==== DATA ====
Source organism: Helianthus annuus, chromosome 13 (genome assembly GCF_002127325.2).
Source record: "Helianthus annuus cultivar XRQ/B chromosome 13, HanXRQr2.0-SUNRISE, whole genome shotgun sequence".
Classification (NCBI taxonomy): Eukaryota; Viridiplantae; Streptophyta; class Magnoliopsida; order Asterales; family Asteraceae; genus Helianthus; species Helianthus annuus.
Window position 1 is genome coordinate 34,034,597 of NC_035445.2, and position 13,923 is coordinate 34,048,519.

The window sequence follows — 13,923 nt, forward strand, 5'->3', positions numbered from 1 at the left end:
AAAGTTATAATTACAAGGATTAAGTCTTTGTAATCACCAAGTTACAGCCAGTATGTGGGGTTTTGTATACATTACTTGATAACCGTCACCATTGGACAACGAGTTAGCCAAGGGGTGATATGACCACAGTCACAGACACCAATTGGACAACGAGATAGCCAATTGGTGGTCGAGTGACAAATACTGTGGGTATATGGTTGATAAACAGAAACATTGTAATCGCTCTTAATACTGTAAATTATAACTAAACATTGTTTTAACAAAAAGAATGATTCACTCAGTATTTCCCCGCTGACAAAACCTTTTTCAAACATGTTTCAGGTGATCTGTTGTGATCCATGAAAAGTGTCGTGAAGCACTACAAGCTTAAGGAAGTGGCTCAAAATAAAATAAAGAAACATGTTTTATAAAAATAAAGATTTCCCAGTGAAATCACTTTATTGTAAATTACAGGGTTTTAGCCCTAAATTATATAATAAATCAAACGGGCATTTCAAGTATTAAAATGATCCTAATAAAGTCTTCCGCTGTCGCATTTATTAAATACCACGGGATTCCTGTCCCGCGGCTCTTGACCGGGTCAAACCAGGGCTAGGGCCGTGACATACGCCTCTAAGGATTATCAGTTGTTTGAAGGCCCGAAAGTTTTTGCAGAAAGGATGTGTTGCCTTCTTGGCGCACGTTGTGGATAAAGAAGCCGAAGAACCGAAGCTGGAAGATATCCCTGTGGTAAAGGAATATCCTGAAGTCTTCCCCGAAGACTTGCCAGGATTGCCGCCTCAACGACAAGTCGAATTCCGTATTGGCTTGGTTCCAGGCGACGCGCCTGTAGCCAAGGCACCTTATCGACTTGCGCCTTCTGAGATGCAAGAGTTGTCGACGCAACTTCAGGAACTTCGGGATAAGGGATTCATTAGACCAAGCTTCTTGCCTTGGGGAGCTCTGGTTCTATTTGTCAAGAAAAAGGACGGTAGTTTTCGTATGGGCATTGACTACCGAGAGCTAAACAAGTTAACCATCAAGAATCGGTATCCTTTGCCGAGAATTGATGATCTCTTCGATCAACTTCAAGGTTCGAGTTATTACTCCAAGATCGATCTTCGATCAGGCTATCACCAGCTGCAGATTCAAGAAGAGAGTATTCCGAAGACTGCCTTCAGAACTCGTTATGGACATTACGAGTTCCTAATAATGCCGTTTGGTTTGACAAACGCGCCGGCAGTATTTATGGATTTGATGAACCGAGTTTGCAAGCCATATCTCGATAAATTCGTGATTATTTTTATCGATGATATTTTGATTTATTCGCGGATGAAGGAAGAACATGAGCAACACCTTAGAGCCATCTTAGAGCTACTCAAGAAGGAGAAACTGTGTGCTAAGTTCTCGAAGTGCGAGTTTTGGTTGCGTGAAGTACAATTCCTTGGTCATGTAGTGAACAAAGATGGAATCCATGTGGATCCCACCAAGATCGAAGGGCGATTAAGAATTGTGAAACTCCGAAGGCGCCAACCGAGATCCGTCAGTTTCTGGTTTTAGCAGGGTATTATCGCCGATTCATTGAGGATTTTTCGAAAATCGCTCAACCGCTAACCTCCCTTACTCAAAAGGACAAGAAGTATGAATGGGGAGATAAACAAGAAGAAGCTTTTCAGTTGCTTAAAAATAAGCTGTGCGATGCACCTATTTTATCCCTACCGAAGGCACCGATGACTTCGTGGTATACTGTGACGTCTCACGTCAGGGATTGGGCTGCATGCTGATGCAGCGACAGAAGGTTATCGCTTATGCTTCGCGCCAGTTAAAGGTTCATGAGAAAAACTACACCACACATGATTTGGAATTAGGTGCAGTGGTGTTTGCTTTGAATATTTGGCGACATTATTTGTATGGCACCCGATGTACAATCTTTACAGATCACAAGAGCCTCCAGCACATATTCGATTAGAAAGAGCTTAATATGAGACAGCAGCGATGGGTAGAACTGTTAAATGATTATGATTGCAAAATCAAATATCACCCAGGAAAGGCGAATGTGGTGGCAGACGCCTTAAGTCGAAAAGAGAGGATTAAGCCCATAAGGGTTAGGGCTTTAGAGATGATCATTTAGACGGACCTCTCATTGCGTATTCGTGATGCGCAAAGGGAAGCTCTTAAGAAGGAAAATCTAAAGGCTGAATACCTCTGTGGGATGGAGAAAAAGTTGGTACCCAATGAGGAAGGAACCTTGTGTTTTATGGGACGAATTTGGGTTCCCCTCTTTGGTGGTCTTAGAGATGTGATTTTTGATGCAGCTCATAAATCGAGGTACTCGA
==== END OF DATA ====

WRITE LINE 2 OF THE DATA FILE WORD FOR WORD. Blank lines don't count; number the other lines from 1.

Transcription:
Source record: "Helianthus annuus cultivar XRQ/B chromosome 13, HanXRQr2.0-SUNRISE, whole genome shotgun sequence".